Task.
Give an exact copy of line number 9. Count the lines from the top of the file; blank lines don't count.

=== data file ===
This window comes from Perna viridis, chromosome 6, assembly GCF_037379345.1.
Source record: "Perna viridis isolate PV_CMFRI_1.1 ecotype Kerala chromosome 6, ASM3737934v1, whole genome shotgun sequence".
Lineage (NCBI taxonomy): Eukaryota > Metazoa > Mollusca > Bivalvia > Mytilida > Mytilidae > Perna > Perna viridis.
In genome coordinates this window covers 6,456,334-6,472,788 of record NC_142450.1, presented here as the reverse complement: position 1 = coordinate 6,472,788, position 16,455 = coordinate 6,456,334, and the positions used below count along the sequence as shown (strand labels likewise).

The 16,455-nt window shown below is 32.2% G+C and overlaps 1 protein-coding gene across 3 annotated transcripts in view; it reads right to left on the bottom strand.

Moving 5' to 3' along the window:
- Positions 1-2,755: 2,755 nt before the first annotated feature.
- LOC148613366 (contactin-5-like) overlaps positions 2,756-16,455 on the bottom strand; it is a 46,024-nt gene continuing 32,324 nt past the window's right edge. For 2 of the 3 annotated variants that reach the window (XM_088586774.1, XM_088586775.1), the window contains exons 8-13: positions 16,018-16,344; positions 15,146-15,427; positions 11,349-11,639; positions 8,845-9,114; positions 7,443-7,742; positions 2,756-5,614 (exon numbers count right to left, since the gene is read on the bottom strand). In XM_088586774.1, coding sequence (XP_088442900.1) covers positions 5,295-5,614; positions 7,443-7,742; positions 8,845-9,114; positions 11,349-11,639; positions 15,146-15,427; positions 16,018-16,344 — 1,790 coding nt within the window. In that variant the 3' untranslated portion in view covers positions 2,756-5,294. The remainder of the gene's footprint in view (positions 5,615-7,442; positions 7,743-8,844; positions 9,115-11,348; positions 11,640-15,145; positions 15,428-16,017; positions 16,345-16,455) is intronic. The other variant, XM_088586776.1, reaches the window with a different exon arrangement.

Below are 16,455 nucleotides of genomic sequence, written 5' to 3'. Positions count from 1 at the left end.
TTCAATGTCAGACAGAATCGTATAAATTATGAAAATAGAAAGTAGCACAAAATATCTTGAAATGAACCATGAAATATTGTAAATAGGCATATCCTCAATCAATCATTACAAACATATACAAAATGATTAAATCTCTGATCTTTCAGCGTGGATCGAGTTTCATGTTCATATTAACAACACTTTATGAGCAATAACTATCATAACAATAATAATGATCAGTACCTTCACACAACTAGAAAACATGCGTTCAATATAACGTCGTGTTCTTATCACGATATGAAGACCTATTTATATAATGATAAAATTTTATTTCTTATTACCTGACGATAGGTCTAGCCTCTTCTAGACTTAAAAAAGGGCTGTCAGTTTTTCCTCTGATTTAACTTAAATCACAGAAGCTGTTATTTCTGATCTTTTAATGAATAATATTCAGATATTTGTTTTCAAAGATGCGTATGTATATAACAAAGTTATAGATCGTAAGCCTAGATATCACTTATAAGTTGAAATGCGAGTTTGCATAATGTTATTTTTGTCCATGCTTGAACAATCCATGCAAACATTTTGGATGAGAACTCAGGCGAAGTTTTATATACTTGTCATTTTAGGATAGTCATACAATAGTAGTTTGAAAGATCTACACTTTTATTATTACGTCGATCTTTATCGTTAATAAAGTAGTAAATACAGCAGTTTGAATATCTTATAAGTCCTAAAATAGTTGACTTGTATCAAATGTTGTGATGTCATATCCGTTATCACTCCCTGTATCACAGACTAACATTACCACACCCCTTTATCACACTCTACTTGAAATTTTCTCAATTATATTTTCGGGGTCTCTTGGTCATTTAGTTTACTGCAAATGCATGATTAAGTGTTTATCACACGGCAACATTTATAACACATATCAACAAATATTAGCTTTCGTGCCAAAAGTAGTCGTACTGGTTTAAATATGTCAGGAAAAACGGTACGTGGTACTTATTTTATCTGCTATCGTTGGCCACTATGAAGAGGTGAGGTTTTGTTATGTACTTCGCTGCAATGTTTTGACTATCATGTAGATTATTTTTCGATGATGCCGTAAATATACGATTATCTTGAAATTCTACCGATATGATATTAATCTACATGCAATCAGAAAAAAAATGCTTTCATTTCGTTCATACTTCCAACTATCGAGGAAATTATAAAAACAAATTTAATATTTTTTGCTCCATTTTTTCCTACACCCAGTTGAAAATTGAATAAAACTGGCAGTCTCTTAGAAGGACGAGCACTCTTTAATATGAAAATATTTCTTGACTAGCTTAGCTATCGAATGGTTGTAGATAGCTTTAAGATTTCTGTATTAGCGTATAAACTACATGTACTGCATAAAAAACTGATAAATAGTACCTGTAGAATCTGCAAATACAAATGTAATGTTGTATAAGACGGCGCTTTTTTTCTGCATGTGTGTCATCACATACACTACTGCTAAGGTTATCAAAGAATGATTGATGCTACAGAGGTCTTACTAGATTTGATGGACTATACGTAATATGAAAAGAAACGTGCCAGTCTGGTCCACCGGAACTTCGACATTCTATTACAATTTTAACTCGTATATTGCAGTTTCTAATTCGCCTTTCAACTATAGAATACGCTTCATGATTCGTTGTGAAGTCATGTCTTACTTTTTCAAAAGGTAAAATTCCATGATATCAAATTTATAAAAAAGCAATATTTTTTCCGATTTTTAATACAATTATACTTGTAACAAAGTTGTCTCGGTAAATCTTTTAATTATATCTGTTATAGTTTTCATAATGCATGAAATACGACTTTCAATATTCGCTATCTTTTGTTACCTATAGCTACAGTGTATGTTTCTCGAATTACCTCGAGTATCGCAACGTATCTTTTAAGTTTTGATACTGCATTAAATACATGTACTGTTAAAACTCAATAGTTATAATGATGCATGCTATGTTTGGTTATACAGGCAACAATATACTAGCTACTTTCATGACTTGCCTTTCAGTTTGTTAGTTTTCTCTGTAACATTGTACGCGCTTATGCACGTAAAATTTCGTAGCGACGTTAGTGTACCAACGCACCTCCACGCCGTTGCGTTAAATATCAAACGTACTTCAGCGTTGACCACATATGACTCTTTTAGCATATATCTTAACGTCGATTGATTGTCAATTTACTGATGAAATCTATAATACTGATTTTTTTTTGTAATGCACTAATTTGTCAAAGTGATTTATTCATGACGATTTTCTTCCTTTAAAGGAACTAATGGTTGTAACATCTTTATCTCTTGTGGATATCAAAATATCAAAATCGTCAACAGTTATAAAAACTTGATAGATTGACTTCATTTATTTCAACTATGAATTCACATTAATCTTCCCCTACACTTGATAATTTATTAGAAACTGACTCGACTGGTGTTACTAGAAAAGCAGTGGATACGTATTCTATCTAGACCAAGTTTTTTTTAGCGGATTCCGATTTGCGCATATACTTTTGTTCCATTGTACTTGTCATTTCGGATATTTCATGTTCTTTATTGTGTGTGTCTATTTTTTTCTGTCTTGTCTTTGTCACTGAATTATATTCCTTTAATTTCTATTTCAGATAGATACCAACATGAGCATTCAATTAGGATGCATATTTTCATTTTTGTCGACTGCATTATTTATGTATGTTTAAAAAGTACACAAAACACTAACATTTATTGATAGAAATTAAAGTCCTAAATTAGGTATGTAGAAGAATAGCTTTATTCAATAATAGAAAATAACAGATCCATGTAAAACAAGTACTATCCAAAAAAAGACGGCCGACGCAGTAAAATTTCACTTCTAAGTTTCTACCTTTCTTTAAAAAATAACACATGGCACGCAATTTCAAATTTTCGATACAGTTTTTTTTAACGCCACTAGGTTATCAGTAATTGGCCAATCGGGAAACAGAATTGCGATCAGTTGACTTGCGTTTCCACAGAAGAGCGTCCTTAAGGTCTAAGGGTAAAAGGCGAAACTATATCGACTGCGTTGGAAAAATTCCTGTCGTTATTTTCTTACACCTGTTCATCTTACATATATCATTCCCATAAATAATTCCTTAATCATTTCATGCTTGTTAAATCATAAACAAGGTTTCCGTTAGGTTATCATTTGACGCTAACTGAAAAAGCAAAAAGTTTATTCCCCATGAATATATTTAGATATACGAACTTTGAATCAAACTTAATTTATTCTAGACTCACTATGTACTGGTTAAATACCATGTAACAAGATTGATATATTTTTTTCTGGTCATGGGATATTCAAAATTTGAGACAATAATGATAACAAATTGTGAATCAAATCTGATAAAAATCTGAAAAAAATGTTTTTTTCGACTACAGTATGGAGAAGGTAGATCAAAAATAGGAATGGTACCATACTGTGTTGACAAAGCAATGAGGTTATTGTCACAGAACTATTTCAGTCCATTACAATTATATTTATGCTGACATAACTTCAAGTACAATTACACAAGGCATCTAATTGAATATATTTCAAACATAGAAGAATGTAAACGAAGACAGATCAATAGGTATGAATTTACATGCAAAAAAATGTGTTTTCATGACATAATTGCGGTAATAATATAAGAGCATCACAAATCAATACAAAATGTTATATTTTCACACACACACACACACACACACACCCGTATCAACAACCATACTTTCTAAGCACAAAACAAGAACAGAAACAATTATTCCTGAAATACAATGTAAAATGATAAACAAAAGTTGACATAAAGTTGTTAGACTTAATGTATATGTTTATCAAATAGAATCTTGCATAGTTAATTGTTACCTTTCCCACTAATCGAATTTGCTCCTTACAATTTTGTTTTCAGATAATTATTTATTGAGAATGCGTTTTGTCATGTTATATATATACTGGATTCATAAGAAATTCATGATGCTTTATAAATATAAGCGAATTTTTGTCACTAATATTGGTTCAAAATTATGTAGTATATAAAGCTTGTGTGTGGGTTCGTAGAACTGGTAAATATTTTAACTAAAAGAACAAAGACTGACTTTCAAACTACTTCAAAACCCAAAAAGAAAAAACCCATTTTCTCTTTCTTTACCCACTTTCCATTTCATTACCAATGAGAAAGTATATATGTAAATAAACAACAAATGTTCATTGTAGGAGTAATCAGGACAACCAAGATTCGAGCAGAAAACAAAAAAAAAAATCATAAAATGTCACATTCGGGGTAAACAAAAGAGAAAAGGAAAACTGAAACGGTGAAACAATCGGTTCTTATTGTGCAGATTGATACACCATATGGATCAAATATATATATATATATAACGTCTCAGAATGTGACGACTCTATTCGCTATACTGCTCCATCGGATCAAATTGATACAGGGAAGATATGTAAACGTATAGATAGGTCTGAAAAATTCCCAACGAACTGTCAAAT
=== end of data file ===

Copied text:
Below are 16,455 nucleotides of genomic sequence, written 5' to 3'. Positions count from 1 at the left end.